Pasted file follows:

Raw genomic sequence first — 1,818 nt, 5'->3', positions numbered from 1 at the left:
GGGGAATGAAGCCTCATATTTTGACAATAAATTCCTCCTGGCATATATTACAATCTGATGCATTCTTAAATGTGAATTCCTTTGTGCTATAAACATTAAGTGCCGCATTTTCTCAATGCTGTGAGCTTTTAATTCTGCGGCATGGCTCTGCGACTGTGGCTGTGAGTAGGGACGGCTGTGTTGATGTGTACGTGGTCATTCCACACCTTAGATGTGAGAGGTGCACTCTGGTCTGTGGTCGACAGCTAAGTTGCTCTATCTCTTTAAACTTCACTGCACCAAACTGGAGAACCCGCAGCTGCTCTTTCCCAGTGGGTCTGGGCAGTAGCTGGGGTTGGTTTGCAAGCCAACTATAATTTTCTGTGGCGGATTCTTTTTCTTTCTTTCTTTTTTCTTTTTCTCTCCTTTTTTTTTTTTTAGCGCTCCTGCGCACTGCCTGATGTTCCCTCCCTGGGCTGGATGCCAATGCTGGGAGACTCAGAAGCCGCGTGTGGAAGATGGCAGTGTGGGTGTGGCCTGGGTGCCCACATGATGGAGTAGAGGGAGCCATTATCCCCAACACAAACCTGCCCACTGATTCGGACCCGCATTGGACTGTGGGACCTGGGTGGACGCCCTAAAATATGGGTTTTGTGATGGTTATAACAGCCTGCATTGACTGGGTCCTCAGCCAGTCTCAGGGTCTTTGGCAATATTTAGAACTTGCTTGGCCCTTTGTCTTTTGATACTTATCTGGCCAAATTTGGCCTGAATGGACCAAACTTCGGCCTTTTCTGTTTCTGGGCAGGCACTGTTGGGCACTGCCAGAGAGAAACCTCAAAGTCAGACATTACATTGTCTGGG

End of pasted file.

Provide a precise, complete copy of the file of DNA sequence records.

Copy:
Raw genomic sequence first — 1,818 nt, 5'->3', positions numbered from 1 at the left:
GGGGAATGAAGCCTCATATTTTGACAATAAATTCCTCCTGGCATATATTACAATCTGATGCATTCTTAAATGTGAATTCCTTTGTGCTATAAACATTAAGTGCCGCATTTTCTCAATGCTGTGAGCTTTTAATTCTGCGGCATGGCTCTGCGACTGTGGCTGTGAGTAGGGACGGCTGTGTTGATGTGTACGTGGTCATTCCACACCTTAGATGTGAGAGGTGCACTCTGGTCTGTGGTCGACAGCTAAGTTGCTCTATCTCTTTAAACTTCACTGCACCAAACTGGAGAACCCGCAGCTGCTCTTTCCCAGTGGGTCTGGGCAGTAGCTGGGGTTGGTTTGCAAGCCAACTATAATTTTCTGTGGCGGATTCTTTTTCTTTCTTTCTTTTTTCTTTTTCTCTCCTTTTTTTTTTTTTAGCGCTCCTGCGCACTGCCTGATGTTCCCTCCCTGGGCTGGATGCCAATGCTGGGAGACTCAGAAGCCGCGTGTGGAAGATGGCAGTGTGGGTGTGGCCTGGGTGCCCACATGATGGAGTAGAGGGAGCCATTATCCCCAACACAAACCTGCCCACTGATTCGGACCCGCATTGGACTGTGGGACCTGGGTGGACGCCCTAAAATATGGGTTTTGTGATGGTTATAACAGCCTGCATTGACTGGGTCCTCAGCCAGTCTCAGGGTCTTTGGCAATATTTAGAACTTGCTTGGCCCTTTGTCTTTTGATACTTATCTGGCCAAATTTGGCCTGAATGGACCAAACTTCGGCCTTTTCTGTTTCTGGGCAGGCACTGTTGGGCACTGCCAGAGAGAAACCTCAAAGTCAGACATTACATTGTCTGGG